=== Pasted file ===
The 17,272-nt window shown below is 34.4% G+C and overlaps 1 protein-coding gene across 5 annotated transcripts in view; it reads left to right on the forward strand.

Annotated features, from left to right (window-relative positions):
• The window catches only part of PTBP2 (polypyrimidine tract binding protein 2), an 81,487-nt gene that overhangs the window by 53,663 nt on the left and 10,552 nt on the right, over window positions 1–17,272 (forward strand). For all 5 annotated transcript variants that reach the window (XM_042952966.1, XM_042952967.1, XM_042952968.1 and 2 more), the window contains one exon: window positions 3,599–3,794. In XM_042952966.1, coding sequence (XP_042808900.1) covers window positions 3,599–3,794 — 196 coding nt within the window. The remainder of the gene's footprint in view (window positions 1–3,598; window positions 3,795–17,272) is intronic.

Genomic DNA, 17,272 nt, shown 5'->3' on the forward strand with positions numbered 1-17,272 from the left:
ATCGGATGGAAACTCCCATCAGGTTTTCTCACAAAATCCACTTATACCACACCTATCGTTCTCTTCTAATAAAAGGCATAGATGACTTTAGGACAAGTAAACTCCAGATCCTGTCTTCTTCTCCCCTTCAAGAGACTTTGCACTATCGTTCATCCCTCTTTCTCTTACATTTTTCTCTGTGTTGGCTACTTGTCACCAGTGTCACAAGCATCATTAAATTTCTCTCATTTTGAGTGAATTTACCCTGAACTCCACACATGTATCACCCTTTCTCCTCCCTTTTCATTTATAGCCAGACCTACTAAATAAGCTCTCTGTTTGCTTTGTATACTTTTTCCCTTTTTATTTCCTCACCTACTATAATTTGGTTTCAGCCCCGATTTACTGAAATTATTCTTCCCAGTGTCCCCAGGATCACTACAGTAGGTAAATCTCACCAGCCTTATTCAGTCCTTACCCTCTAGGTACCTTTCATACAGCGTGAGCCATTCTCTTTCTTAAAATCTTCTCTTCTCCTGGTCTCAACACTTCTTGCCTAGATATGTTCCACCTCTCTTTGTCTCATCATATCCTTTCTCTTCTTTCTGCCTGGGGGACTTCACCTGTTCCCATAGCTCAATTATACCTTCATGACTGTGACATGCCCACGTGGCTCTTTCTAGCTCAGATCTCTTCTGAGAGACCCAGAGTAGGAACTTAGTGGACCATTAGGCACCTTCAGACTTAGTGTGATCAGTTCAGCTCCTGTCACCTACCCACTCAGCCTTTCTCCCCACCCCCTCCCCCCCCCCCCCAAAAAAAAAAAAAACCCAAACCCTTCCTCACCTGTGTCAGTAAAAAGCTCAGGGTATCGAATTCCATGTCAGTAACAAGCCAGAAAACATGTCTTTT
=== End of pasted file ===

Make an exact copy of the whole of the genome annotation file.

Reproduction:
The 17,272-nt window shown below is 34.4% G+C and overlaps 1 protein-coding gene across 5 annotated transcripts in view; it reads left to right on the forward strand.

Annotated features, from left to right (window-relative positions):
• The window catches only part of PTBP2 (polypyrimidine tract binding protein 2), an 81,487-nt gene that overhangs the window by 53,663 nt on the left and 10,552 nt on the right, over window positions 1–17,272 (forward strand). For all 5 annotated transcript variants that reach the window (XM_042952966.1, XM_042952967.1, XM_042952968.1 and 2 more), the window contains one exon: window positions 3,599–3,794. In XM_042952966.1, coding sequence (XP_042808900.1) covers window positions 3,599–3,794 — 196 coding nt within the window. The remainder of the gene's footprint in view (window positions 1–3,598; window positions 3,795–17,272) is intronic.

Genomic DNA, 17,272 nt, shown 5'->3' on the forward strand with positions numbered 1-17,272 from the left:
ATCGGATGGAAACTCCCATCAGGTTTTCTCACAAAATCCACTTATACCACACCTATCGTTCTCTTCTAATAAAAGGCATAGATGACTTTAGGACAAGTAAACTCCAGATCCTGTCTTCTTCTCCCCTTCAAGAGACTTTGCACTATCGTTCATCCCTCTTTCTCTTACATTTTTCTCTGTGTTGGCTACTTGTCACCAGTGTCACAAGCATCATTAAATTTCTCTCATTTTGAGTGAATTTACCCTGAACTCCACACATGTATCACCCTTTCTCCTCCCTTTTCATTTATAGCCAGACCTACTAAATAAGCTCTCTGTTTGCTTTGTATACTTTTTCCCTTTTTATTTCCTCACCTACTATAATTTGGTTTCAGCCCCGATTTACTGAAATTATTCTTCCCAGTGTCCCCAGGATCACTACAGTAGGTAAATCTCACCAGCCTTATTCAGTCCTTACCCTCTAGGTACCTTTCATACAGCGTGAGCCATTCTCTTTCTTAAAATCTTCTCTTCTCCTGGTCTCAACACTTCTTGCCTAGATATGTTCCACCTCTCTTTGTCTCATCATATCCTTTCTCTTCTTTCTGCCTGGGGGACTTCACCTGTTCCCATAGCTCAATTATACCTTCATGACTGTGACATGCCCACGTGGCTCTTTCTAGCTCAGATCTCTTCTGAGAGACCCAGAGTAGGAACTTAGTGGACCATTAGGCACCTTCAGACTTAGTGTGATCAGTTCAGCTCCTGTCACCTACCCACTCAGCCTTTCTCCCCACCCCCTCCCCCCCCCCCCCAAAAAAAAAAAAAACCCAAACCCTTCCTCACCTGTGTCAGTAAAAAGCTCAGGGTATCGAATTCCATGTCAGTAACAAGCCAGAAAACATGTCTTTT